My thought on this has never wavered. Frankly, I don’t care what anyone else thinks. Let them love the game, hate it or be indifferent. It has zero impact on my joy. People are always going to rip whatever sports league they don’t understand or don’t care to learn about. While they are throwing stones into an empty abyss, I’m over here watching Andrew Harris embarrass linebackers. My bigger point is I have no problem with whatever Paxton’s motivations are, as long as he doesn’t cheat the game or his teammates.

In fact, I am rooting for him to succeed and not because I don’t have Cody Fajardo on my fantasy team.
I’d love to see Lynch succeed either by unseating the top passer from 2019 or by being traded to a quarterback-needy team. The reason for this is simple. I, like so many of you, enjoy seeing something different. And the one thing we have yet to see succeed in this league is a high-profile quarterback, either from college or the pros dominate the CFL.

Don’t believe me? Let’s go over the list real quick, shall we?

1994: I vaguely remember Timm Rosenbach trying out for the Hamilton Tiger-Cats. Back in 1990 he was the only quarterback in the NFL to take every offensive snap, so I was excited to see what he could do closer to home. I’m still waiting.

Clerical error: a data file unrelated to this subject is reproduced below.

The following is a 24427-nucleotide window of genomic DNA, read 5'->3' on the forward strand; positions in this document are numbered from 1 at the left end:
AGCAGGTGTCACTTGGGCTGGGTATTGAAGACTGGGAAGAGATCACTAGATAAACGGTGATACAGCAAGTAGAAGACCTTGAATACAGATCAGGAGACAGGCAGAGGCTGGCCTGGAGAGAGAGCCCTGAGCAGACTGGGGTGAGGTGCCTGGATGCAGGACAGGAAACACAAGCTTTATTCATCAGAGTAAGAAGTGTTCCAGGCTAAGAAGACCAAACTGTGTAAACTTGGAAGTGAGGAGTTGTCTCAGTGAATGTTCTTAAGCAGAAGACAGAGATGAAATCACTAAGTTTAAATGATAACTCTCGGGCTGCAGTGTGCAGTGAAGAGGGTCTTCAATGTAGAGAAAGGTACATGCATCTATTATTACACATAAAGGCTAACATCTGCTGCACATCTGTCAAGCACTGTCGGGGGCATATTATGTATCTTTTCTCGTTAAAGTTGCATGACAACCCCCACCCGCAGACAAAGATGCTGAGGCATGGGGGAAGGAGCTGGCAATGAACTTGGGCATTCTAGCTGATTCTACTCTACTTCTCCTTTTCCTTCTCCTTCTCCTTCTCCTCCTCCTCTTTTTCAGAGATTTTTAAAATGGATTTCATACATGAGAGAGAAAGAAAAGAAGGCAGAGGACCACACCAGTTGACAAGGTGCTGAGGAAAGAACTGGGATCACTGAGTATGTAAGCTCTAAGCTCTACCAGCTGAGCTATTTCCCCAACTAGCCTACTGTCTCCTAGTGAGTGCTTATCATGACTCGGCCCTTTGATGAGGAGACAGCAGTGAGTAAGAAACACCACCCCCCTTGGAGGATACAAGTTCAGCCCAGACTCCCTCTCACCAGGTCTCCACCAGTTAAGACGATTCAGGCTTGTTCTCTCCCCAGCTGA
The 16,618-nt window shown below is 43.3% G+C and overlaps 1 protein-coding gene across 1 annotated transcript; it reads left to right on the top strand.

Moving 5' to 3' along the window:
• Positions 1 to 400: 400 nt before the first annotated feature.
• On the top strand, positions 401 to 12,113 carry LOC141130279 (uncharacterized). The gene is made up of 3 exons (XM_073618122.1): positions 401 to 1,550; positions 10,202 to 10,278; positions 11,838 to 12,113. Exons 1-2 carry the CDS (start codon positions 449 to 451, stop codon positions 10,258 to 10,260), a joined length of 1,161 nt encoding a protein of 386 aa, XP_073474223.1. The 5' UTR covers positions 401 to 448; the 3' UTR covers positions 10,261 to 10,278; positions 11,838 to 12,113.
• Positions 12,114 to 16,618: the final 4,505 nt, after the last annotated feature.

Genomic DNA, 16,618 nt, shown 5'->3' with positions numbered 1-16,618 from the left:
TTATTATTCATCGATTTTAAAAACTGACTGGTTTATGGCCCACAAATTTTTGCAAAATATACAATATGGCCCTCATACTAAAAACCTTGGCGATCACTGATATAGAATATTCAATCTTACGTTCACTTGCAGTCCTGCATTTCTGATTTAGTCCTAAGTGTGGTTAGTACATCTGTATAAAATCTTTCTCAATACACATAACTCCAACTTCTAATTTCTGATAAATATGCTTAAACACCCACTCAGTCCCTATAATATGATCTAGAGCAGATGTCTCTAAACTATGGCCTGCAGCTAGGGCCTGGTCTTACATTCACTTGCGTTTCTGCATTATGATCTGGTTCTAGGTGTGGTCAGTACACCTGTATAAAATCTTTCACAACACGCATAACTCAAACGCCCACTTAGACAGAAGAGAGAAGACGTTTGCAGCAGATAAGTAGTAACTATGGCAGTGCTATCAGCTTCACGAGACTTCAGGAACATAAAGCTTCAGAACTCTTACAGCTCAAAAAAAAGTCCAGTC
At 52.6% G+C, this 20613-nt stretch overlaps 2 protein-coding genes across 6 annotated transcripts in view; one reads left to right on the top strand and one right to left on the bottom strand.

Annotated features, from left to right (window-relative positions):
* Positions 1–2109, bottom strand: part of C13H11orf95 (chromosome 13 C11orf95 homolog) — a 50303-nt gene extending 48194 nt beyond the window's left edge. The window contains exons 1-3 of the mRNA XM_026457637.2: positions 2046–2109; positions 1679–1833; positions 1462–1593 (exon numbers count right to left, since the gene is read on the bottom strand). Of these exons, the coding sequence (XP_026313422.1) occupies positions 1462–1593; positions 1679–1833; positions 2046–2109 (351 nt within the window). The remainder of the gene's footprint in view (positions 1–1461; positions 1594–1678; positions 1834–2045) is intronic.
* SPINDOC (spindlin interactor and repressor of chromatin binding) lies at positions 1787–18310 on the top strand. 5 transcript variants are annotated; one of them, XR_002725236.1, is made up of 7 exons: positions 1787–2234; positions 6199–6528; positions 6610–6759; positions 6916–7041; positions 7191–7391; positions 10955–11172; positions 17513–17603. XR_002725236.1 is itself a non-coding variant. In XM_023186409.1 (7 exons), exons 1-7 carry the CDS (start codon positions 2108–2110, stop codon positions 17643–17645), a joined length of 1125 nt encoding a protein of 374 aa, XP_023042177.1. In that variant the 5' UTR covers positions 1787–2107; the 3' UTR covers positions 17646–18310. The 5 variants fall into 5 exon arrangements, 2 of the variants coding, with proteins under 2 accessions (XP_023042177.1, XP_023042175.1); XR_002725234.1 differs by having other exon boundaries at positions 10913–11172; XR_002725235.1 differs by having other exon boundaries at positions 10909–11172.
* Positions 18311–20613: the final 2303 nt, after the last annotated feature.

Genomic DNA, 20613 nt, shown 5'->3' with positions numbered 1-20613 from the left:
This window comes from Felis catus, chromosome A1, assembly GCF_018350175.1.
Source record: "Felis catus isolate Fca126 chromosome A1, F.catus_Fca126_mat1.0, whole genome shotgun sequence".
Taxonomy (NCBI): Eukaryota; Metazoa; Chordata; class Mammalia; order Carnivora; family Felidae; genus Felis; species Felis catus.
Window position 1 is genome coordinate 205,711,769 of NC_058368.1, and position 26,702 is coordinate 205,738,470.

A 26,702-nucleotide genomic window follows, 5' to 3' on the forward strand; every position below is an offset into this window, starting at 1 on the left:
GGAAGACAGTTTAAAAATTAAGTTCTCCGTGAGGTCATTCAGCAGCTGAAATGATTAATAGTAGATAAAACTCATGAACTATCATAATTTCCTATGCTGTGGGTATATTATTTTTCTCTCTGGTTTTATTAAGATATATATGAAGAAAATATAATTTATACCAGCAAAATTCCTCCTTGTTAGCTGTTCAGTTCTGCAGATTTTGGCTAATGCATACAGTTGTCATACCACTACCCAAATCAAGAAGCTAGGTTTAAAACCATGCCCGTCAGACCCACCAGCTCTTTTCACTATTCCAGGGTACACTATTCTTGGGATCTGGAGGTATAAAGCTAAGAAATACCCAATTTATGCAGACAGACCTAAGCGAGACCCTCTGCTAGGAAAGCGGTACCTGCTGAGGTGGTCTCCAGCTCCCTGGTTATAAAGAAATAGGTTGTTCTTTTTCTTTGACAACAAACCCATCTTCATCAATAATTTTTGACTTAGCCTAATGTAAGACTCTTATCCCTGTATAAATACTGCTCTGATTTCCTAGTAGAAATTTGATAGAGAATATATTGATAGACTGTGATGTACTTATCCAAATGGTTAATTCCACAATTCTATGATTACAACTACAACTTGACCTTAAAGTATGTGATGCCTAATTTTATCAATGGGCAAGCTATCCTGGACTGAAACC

1995: Former Heisman winner and former NFL first round pick Andre Ware signed with the Ottawa Rough Riders. Ware would bounce around between three different teams and was out of the league after 1997.

2006: Eric Crouch won the Heisman while starring at the University of Nebraska. The guy put up over 3,000 yards on the ground while passing for over 4,000 yards. That led to him hitting the great heights of a fourth-string quarterback position with the Argonauts for a brief while.

2006: Yup, 2006 was a bad year for former Heisman winners. Troy Smith was an absolute stud for Ohio State. Too bad he wasn’t good enough to leap over Alex Brink as a member of the Alouettes. His career would last less time than my 1998 frosted tips.

I could go on with other names like Michael Bishop (he had some moments); Vince Young and Chris Leak but you get the picture.